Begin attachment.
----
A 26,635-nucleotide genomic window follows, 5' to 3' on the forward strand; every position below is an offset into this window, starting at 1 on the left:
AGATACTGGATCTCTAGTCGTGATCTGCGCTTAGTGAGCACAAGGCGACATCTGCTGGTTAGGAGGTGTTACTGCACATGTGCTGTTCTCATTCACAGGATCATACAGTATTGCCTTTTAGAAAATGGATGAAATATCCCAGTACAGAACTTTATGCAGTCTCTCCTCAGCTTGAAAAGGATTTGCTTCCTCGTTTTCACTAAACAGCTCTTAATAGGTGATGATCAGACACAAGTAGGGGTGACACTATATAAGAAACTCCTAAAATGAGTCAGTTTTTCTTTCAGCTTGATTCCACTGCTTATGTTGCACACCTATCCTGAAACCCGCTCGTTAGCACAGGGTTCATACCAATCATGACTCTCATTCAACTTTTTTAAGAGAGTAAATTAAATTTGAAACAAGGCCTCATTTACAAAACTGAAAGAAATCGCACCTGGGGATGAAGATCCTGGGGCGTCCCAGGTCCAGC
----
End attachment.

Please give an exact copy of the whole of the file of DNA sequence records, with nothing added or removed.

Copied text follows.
A 26,635-nucleotide genomic window follows, 5' to 3' on the forward strand; every position below is an offset into this window, starting at 1 on the left:
AGATACTGGATCTCTAGTCGTGATCTGCGCTTAGTGAGCACAAGGCGACATCTGCTGGTTAGGAGGTGTTACTGCACATGTGCTGTTCTCATTCACAGGATCATACAGTATTGCCTTTTAGAAAATGGATGAAATATCCCAGTACAGAACTTTATGCAGTCTCTCCTCAGCTTGAAAAGGATTTGCTTCCTCGTTTTCACTAAACAGCTCTTAATAGGTGATGATCAGACACAAGTAGGGGTGACACTATATAAGAAACTCCTAAAATGAGTCAGTTTTTCTTTCAGCTTGATTCCACTGCTTATGTTGCACACCTATCCTGAAACCCGCTCGTTAGCACAGGGTTCATACCAATCATGACTCTCATTCAACTTTTTTAAGAGAGTAAATTAAATTTGAAACAAGGCCTCATTTACAAAACTGAAAGAAATCGCACCTGGGGATGAAGATCCTGGGGCGTCCCAGGTCCAGC